A new McKinsey & Co study estimates that the global economy needs to invest $9.2 trillion dollars annually to curb emissions and reach net-zero by 2050. That’s at least $3.5 trillion more annually than is currently being invested in low-carbon and fossil fuel infrastructure. These findings suggest that nations and corporations will need to ramp up decarbonization efforts fast.
The COP26 summit is now concluded after two-weeks of negotiations among world leaders to curb climate change. The result of these talks is the introduction of the Glasgow Climate Pact, officially agreed to by nearly 200 national signatories. Some are calling this agreement a success, others a failure, and many say it’s somewhere in between. We outline the key takeaways from the Glasgow Climate Pact so you can decide for yourself.
For nearly three decades, the United Nations has brought together countries and world leaders at global climate summits called COP’s (“Conference of the Parties”) – in an effort to make the issue of climate change a global priority. As the 26th annual COP kicked off this week in Glasgow, countries are expected to update their plans for reducing emissions. Among the main topics to be discussed will be climate finance – local, national or transnational financing drawn from public, private and alternative sources that supports mitigation and adaptation actions to address climate change.
Sovereign credit ratings are independent assessments of the creditworthiness of a country or sovereign entity. The Big Three credit rating companies—Moody’s Investors Service, S&P Global Ratings, and Fitch Ratings — are largely responsible for interpreting the level of investment risk associated with the debt of a particular country. However, a growing number of investors, academics, policymakers, and regulators question whether credit ratings are accounting for the impact of growing climate risks. If these risks materialize, they threaten to trigger climate-induced sovereign downgrades as early as 2030.
The Green Climate Fund (GCF) – a critical element of the historic Paris Agreement – has become the world’s largest climate fund, mandated to support developing countries raise and realize their Nationally Determined Contributions (NDC) ambitions towards low-emissions, climate-resilient pathways. Climate change offers businesses an unprecedented chance to capitalize on new growth and investment opportunities that can protect the planet as well.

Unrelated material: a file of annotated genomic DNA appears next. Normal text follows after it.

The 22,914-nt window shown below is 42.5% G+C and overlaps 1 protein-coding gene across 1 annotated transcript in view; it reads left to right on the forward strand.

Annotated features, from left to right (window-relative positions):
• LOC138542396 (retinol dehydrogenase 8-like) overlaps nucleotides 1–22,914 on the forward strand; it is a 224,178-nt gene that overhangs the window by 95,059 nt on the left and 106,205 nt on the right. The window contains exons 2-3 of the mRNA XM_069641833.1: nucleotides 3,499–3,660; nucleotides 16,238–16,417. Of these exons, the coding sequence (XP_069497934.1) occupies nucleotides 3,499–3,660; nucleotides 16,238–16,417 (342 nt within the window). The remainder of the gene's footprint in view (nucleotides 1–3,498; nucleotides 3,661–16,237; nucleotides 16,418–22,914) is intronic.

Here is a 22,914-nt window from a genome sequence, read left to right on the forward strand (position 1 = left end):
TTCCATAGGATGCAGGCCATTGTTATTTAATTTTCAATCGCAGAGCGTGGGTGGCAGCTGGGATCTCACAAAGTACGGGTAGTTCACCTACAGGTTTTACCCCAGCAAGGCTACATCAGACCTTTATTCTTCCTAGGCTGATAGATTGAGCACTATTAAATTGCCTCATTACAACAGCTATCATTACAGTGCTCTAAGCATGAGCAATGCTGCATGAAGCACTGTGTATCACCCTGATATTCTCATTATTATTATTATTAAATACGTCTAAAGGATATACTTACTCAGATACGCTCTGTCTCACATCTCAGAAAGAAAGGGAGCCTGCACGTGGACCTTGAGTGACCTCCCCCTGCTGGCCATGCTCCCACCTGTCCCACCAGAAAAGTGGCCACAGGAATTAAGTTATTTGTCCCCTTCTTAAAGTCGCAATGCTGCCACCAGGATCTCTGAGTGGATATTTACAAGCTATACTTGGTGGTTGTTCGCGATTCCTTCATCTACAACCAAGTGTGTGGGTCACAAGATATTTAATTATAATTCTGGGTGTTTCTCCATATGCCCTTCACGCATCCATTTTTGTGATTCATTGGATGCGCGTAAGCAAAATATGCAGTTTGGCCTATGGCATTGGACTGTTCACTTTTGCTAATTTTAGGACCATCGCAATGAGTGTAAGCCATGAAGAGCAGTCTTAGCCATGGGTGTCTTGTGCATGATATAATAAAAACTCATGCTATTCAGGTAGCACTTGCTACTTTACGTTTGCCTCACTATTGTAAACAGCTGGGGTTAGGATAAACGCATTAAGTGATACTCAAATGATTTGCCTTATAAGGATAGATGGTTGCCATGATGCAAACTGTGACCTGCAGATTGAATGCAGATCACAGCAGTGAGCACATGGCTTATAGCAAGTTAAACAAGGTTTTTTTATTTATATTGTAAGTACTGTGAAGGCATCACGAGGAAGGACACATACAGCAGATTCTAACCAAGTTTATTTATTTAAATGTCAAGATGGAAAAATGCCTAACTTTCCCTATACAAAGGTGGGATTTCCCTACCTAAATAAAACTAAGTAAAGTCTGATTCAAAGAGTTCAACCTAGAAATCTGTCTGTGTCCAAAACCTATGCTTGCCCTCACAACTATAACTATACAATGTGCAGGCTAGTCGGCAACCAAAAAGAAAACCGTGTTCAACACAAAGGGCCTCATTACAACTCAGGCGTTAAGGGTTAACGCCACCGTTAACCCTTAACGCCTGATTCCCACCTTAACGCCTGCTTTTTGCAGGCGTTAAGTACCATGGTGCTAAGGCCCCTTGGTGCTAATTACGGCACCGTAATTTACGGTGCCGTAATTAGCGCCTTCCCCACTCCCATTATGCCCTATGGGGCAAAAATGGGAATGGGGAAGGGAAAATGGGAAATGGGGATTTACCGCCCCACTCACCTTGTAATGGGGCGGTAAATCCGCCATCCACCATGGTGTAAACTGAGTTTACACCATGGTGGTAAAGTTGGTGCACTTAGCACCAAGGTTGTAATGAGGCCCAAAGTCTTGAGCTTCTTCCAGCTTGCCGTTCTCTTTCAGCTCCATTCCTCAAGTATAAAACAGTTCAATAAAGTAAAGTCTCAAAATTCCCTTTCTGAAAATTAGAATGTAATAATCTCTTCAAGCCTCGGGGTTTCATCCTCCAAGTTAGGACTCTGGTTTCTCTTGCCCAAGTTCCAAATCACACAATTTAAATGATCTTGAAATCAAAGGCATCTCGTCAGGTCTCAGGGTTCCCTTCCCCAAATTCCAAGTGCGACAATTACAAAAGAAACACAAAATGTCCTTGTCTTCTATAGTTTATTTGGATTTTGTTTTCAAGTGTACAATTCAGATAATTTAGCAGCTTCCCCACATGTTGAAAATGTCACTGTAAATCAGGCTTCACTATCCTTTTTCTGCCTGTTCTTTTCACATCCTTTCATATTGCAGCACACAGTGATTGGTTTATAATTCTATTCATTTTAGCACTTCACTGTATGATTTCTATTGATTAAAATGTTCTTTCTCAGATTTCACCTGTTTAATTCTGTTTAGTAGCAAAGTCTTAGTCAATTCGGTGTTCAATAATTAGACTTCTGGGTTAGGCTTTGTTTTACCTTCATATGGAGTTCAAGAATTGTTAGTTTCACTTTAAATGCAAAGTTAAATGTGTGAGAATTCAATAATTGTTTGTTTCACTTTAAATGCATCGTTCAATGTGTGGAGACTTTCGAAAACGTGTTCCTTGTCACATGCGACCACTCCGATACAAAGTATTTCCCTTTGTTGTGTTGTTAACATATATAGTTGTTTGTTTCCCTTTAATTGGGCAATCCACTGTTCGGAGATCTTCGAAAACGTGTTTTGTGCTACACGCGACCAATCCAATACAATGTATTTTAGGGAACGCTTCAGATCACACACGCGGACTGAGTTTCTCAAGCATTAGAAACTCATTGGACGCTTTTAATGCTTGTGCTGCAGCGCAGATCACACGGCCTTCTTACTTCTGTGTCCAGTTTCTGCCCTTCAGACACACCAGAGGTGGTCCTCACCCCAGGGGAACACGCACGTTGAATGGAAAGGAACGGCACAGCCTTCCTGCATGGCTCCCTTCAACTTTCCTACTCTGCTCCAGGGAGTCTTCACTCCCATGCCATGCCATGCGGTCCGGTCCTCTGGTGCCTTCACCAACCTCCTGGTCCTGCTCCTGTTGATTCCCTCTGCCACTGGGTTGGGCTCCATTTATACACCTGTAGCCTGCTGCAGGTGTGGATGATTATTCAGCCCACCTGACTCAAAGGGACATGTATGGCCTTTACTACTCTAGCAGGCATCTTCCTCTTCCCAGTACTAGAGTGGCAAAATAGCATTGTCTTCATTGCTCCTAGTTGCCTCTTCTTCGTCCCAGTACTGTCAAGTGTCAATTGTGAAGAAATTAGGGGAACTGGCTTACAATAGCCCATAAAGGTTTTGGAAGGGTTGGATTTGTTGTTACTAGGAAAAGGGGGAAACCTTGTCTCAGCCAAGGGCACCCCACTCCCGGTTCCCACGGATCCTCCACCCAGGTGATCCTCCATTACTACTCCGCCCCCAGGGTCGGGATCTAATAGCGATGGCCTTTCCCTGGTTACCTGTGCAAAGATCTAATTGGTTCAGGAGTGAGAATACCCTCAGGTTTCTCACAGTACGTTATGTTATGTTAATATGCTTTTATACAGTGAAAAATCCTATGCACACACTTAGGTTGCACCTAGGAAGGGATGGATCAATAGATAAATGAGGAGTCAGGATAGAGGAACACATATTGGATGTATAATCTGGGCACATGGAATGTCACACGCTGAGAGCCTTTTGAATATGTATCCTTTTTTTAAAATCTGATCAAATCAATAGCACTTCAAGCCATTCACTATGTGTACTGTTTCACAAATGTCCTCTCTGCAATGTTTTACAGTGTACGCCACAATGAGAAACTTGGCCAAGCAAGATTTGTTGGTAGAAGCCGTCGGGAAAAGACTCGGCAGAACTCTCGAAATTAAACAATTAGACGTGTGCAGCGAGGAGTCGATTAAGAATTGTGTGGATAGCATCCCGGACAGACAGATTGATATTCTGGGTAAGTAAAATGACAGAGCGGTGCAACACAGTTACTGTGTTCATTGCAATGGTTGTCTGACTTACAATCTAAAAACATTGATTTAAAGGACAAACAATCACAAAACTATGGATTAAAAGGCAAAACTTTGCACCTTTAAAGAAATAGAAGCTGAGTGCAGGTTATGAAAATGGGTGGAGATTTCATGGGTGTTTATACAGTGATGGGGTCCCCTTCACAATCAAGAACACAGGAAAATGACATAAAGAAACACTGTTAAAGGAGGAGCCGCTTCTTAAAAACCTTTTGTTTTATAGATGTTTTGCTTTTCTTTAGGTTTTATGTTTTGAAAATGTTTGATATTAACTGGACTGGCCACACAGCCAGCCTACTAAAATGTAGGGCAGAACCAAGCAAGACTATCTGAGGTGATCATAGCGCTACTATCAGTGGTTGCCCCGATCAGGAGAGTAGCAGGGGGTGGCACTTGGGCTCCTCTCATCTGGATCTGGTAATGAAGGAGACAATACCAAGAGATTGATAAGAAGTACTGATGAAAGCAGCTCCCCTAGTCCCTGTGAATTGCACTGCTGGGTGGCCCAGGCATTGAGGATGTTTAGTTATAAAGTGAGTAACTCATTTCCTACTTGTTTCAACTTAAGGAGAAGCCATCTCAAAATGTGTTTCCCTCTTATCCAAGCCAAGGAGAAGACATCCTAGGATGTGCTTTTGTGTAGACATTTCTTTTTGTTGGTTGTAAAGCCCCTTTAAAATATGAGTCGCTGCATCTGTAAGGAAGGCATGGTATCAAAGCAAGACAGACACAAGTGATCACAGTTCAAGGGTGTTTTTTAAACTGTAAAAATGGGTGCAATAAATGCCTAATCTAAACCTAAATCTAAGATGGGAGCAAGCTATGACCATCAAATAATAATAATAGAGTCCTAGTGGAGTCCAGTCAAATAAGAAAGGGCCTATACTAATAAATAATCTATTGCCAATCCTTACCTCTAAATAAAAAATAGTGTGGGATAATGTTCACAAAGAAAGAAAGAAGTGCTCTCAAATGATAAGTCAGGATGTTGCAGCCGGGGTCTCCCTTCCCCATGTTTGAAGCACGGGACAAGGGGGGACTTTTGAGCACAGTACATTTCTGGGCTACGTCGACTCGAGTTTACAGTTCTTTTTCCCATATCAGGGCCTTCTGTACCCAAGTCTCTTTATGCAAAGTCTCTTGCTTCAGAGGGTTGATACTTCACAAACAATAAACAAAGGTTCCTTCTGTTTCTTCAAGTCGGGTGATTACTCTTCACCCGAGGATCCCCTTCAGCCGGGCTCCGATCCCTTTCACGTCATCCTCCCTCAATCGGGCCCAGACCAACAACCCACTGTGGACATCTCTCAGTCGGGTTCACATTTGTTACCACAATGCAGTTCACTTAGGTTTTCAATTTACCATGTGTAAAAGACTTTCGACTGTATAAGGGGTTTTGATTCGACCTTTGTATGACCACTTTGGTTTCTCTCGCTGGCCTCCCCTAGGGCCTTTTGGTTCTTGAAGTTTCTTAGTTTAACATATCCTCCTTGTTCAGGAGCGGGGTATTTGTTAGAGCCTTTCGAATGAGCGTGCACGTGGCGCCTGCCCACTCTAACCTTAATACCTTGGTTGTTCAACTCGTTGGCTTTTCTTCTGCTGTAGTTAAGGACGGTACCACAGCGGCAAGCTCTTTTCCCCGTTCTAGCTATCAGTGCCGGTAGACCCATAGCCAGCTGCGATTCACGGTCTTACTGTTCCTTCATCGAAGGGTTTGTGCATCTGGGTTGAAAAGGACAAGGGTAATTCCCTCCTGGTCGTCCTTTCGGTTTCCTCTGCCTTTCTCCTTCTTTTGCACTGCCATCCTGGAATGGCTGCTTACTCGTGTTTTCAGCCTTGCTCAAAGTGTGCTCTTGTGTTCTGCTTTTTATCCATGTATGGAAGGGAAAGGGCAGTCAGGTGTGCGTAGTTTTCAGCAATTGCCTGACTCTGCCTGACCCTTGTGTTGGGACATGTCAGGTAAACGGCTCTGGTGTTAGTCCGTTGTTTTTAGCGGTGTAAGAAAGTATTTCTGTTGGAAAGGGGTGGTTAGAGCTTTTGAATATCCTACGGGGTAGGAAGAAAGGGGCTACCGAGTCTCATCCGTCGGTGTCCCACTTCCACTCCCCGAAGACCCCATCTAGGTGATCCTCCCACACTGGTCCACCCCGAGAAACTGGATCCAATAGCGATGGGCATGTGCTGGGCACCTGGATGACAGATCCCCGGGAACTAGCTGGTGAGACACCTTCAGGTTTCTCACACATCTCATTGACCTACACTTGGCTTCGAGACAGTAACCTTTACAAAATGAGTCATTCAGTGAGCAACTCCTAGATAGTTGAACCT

As part of the EU’s 10-step program titled “Fit for 55,” the commission introduced a controversial proposal for a carbon border adjustment mechanism (“CBAM”). If adopted, the commission will impose a levy on imports in carbon-intensive sectors with lower environmental standards than the EU. The proposal must now undergo the EU’s legislative process that requires the approval of both the European Parliament and the Council before it comes into effect.
The United Nations Framework Convention on Climate Change (UNFCCC) enacted the Paris Agreement in 2016 in response to the growing challenges of climate change. The agreement aims to limit the increase of global temperatures to 1.5 °C (2.7 °F) above pre-industrial levels. However, it’s projected that current pledges are not ambitious enough to limit global temperature rise to 1.5°C or even 2°C. Countries need to strengthen their commitments quickly enough to achieve the Paris Agreement targets.
Small and medium-sized enterprises (SMEs) account for 90% of global businesses and are responsible for 7 out of 10 job opportunities in developing countries. However, 44% of SMEs are financially constrained and underserved by traditional finance institutions. Public and private sectors must work together to develop solutions to meet the growing demand for finance. While governments have the responsibility to improve market-enabling policies, the unmet demand presents an opportunity for financial institutions to engage.
The Ghanaian government has made significant efforts to improve its electrical infrastructure, yet access to reliable energy remains an impediment to economic development. Unplanned power outages continue to be a problem for the growing country due to growing supply & demand constraints. An additional generation capacity of 225 MW is needed by January 2024 and an additional 200 MW by January 2025 to preserve the security of Ghana’s energy supply.
Bloomberg Green – The Biden administration is outlining ambitions to dramatically boost offshore wind power in the U.S. by 2030, pushing to drive construction of projects at sea capable of generating enough electricity for more than 10 million American homes.